In summary, our analyses provide insights into how early patterning of the cortical midline controls the organization of midline guideposts and the formation of a permissive environment allowing callosal axons to approach the CSB. In this process, Gli3 takes centre stage by controlling Fgf and Wnt/β-catenin signaling at the rostral midline and the expression of several transcription factors and of the Slit2 axon guidance molecule. Interestingly, the human GLI3 gene is mutated in Acrocallosal syndrome patients who lack the CC (Elson et al. 2002). CC malformations are also a frequent hallmark of ciliopathies in which the function of the primary cilium and hence Gli3 processing is affected (Tobin and Beales 2009). Therefore, our findings provide a framework for understanding the defective processes underlying the ACC in Acrocallosal syndrome and in ciliopathies.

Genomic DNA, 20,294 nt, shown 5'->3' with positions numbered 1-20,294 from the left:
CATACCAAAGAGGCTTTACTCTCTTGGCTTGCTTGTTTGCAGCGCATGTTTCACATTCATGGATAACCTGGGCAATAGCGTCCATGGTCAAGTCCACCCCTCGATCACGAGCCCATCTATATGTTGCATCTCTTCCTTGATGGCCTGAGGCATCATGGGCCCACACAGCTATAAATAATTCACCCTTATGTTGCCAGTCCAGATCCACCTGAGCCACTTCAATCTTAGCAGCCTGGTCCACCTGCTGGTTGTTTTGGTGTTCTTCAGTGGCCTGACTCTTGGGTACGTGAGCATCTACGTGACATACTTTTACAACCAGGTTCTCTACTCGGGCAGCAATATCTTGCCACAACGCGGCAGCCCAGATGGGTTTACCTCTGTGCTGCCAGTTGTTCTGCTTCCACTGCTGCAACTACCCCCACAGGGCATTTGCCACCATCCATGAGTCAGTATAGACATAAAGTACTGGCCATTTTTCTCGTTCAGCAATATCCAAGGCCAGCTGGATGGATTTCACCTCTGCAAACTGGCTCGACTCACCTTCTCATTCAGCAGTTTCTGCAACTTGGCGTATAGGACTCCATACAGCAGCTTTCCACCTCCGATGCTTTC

Supplementary material can be found at: http://www.cercor.oxfordjournals.org/.
This work was supported by grants from the Deutsche Forschungsgemeinschaft (TH770/6-1) and from the Medical Research Council (G0801359) (TT) and the Wellcome Trust (091475) (A.B.).
We thank Drs Thomas Becker, Christopher D. Conway, Bénédicte Durand, John Mason, and Tom Pratt for critical comments on the manuscript. We are grateful to Trudi Gillespie for help with confocal imaging and Gail Martin for the Sprouty2 mouse line. We thank Neil Campbell who worked on this project as part of his Honours research. Conflict of Interest: None declared.